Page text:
Friday, April 18, 2008
April 11, 2008—A Tokyo medical team prepares to CT-scan the world's best preserved mammoth—missing only her tail and shaggy coat.
Completed by February, the resulting 3-D images (not yet released to the public) provide the first detailed look at a prehistoric animal's insides, Russian scientists announced this week.
A hunter found 37,000-year-old "Lyuba" in Arctic Russia in May 2007 . She was later shipped to Tokyo's Jikei University School of Medicine and is now back in Russia for biopsies and detailed genetic analysis.
Researchers hope to sequence the entire mammoth genome from Lyuba and uncover ancient viruses in her tissues.
A CT scan of the baby mammoth Lyuba lights up a monitor at a Tokyo medical school. A Japanese team captured 3-D images by February 2008 of individual body parts, such as her liver and heart, though they have not yet been released to the public.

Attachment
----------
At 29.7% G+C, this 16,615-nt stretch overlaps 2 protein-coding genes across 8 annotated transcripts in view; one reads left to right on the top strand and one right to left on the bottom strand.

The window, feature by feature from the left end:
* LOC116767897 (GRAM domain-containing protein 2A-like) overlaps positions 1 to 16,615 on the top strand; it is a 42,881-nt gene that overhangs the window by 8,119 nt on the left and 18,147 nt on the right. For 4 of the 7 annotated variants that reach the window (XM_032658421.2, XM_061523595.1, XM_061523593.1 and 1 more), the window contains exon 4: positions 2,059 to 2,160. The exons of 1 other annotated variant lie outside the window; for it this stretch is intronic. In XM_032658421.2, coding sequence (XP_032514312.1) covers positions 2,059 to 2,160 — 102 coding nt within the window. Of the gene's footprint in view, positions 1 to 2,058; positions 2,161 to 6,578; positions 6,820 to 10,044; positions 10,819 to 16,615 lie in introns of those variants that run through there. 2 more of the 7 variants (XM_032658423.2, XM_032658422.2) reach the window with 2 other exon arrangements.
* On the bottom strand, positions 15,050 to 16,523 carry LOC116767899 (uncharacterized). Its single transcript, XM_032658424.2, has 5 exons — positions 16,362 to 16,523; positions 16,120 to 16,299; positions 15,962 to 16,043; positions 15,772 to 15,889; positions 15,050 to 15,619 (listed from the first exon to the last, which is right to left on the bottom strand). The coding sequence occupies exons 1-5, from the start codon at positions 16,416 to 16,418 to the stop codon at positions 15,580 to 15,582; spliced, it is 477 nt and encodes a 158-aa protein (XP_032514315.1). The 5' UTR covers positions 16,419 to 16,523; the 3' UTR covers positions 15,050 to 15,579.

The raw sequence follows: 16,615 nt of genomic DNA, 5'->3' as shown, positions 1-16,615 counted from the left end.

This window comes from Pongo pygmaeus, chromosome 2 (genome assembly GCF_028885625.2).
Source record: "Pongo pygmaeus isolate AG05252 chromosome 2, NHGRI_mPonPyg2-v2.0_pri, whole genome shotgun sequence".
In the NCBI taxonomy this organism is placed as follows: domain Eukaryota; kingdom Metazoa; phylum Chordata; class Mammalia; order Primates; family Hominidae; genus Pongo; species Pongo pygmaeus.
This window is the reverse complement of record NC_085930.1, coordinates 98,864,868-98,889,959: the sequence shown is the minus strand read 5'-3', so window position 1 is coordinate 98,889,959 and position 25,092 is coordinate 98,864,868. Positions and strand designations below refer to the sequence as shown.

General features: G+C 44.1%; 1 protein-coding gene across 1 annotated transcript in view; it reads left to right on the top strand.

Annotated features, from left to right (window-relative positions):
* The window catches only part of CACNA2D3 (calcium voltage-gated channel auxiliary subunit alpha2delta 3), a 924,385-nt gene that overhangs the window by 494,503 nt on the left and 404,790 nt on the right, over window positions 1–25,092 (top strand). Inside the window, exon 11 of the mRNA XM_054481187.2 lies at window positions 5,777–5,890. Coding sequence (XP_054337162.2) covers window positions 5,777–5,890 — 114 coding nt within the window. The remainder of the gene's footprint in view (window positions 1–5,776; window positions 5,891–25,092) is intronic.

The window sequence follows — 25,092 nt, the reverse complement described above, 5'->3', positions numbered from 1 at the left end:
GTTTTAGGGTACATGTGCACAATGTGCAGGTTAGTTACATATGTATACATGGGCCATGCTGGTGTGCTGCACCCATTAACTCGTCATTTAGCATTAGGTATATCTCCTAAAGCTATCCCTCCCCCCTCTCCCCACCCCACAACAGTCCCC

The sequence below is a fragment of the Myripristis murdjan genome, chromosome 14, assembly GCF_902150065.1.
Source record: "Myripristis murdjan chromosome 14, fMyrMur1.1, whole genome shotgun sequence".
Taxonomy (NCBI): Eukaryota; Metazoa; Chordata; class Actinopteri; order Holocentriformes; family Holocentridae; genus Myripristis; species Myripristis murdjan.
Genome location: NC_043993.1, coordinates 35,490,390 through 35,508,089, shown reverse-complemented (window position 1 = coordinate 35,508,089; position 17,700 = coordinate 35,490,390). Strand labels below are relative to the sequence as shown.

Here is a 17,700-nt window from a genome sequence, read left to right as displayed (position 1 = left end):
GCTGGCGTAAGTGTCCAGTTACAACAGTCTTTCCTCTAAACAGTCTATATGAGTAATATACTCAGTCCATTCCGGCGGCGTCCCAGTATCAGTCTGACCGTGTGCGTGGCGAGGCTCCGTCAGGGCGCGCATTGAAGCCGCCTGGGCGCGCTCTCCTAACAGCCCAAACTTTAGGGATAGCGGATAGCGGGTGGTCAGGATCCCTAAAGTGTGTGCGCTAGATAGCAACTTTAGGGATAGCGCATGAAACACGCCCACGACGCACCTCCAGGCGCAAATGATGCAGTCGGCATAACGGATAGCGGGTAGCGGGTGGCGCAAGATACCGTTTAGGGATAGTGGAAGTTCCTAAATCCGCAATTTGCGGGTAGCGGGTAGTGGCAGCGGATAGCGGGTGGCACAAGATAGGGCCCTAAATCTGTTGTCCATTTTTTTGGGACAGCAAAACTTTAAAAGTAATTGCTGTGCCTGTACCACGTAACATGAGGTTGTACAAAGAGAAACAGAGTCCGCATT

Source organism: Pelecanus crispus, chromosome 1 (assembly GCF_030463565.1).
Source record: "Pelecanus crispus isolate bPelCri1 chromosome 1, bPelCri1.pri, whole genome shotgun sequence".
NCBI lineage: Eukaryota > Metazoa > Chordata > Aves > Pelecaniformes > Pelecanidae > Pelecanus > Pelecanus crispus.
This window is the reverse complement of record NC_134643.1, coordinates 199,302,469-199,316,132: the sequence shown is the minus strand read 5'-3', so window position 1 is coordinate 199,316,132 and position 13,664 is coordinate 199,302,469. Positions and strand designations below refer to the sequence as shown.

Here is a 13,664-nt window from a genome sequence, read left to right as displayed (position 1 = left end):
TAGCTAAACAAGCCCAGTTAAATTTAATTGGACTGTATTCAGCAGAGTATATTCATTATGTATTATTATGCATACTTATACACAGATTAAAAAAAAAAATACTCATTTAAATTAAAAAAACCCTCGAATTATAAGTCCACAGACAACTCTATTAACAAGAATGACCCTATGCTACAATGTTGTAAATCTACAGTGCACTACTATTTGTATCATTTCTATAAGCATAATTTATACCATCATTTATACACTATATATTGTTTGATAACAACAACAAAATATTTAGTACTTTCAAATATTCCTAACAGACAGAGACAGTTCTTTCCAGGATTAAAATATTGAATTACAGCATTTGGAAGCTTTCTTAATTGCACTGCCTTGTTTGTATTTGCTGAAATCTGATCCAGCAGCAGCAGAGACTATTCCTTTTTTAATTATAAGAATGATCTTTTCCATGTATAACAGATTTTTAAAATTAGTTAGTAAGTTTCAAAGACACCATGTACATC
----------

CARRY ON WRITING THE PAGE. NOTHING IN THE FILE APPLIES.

Russian biologist Alexei Tikhonov said, “Now we can see all the internal organs in their natural positions inside the body."
Yes, this is amazing. We see mommoths all the time in animation and on movies like 10,000 BC -- always feeling like just storybook characters no more real than fairies and ogres and unicorns. But this gave me the feeling like I am actually sharing space with them, just that they are no longer here.
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